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Shiny

How young were munitions workers

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Shiny

Morning all,

 

I have been looking through a box of old paperwork my father in law has given me and have come across a signature book which is full of good luck messages, drawings and poems written to a relative called Lena. It appears to be a keepsake for people that were working together and many pages are dated and range from 1914 to 1920.

 

One picture shows a chicken and mentions making shells, so rightly or wrongly I'm guessing she was in a munitions factory in Newcastle where she lived.

 

My problem is that Lena was born in 1901. Is it possible that a 13 to 17 year old could be working somewhere in a munitions factory? Obviously I'm guessing maybe an admin role, rather than a canary girl but has anyone come across children working in this area?

 

Thanks a lot, 

 

Michael 

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Radlad

The school leaving age was 12, so they would have been classed as workers, not children. Yes it was not just possible, It was common

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Shiny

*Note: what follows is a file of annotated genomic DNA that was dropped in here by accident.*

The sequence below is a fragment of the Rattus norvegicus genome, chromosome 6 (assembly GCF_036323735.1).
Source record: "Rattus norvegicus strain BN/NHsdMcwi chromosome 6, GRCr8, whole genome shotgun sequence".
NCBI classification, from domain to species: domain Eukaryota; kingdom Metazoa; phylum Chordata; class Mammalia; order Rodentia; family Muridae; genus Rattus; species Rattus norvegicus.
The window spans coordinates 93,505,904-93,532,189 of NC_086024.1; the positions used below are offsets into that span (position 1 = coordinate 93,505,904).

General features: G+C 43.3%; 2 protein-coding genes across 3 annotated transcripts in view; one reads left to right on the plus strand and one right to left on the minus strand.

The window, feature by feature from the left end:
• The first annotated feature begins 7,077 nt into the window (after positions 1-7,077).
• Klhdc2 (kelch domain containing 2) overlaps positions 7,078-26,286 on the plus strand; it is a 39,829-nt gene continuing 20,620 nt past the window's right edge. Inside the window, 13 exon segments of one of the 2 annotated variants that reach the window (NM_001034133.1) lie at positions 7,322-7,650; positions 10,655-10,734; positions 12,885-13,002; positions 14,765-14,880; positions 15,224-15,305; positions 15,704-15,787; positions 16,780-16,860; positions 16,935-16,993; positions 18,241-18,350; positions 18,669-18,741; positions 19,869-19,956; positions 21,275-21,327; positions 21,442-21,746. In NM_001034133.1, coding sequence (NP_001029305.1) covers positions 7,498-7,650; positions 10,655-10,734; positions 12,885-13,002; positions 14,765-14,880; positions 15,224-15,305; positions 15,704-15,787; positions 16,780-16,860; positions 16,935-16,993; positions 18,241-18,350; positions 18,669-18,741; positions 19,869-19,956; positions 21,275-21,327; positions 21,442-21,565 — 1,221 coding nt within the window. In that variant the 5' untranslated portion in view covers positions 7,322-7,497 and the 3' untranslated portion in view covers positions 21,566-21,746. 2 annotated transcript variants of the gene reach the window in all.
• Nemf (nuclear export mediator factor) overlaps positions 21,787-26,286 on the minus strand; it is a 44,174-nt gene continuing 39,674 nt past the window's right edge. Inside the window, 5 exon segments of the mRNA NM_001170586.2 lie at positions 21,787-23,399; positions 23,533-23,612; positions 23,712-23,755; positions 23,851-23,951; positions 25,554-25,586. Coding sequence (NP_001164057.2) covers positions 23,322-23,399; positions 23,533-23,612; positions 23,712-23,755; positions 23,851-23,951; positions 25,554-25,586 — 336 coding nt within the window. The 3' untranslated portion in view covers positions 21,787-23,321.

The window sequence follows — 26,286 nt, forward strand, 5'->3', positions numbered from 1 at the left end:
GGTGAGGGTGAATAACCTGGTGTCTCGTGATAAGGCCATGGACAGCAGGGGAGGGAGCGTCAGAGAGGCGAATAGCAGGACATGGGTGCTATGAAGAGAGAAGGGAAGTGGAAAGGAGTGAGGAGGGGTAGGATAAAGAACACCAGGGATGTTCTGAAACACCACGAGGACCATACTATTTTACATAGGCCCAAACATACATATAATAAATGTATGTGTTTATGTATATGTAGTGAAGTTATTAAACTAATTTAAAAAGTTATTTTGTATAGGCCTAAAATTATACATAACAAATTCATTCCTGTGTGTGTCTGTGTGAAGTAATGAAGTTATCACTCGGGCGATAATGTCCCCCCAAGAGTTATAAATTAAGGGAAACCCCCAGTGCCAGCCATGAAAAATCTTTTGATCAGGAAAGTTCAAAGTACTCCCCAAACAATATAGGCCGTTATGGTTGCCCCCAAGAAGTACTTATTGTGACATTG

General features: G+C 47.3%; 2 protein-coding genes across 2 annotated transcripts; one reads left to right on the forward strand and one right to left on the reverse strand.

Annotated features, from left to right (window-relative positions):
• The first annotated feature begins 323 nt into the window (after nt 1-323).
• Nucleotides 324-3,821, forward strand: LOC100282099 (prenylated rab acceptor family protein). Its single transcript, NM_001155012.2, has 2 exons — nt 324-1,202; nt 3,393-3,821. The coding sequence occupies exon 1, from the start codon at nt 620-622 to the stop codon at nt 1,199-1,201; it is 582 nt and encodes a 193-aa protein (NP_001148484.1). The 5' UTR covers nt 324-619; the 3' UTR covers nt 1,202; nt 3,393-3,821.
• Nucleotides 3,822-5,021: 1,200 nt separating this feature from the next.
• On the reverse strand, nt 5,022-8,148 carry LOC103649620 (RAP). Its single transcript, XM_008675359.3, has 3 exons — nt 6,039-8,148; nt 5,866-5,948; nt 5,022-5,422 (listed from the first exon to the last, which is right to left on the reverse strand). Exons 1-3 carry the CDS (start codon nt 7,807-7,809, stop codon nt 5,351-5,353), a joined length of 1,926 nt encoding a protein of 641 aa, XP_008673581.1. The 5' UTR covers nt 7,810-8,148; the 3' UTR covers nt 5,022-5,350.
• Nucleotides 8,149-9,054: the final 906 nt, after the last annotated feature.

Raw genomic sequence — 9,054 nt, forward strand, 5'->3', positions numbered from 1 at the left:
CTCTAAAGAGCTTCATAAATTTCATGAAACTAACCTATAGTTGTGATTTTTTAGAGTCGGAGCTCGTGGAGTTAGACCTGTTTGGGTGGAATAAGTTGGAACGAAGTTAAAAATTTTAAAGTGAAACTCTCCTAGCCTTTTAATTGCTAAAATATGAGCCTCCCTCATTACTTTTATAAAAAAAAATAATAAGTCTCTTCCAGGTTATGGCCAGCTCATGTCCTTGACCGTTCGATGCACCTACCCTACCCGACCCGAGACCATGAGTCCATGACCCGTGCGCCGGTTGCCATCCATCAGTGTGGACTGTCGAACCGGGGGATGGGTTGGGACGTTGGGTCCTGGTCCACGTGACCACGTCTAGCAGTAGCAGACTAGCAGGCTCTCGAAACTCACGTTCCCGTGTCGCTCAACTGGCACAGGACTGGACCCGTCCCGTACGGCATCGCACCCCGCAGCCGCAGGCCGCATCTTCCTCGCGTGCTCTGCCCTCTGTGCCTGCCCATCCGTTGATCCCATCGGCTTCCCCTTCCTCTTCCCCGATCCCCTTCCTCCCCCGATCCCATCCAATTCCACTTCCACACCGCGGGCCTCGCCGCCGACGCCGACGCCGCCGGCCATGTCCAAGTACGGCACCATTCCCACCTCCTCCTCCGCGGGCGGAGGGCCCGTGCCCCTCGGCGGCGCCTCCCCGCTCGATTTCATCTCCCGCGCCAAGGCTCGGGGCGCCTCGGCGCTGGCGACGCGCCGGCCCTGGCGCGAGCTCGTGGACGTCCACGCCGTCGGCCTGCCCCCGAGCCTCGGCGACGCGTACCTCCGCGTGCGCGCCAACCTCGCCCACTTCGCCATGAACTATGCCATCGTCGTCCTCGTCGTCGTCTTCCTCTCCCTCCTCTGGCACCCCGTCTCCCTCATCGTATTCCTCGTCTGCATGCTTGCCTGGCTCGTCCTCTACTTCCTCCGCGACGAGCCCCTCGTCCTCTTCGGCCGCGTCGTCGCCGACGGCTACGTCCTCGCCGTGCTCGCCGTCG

Wow, I had no idea, thank you. So does that mean she could have been an actual canary girl?

 

Michael 

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Radlad

'Munitions' manufacture covered everything the forces needed , not just the explosive manufacture or filling  and all workers needed supporting . She could have well been a Canary girl but equally as well, she could have been a kitchen hand in a works canteen.

You need to research all the names (possibly local papers) to see if you can find out where she worked

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Shiny

Hi Radlad,

 

Thanks very much that sounds like a plan. I'd love to know which factory she was working in and what she was up to.

 

Michael 

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Shiny

I thought I'd share a few of the 100 odd pages

Lena 003 (Large).jpeg

Lena 013 (Large).jpeg

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Shiny

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Shiny

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kenf48

At Woolwich Arsenal the very young girls worked with the older and disabled men in the paper shop.  Girls sixteen to twenty were usually employed on mass production work such as cartridge filling.  The optimum age for filling was twenty four, and often older in part the maturity was needed for the strict discipline of the safety regime.

 

The Ministry of Munitions published many reports and there is a published history which includes statistics.

Some are available online, for example,

The Employment of Women and Juveniles

 

There were thousands of factories and workshops across U.K. and as the above report a spike in school leavers in 1915.

 

Ken

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Shiny

Thanks a lot Ken, I'll have a proper read of the report in the morning.

 

Michael 

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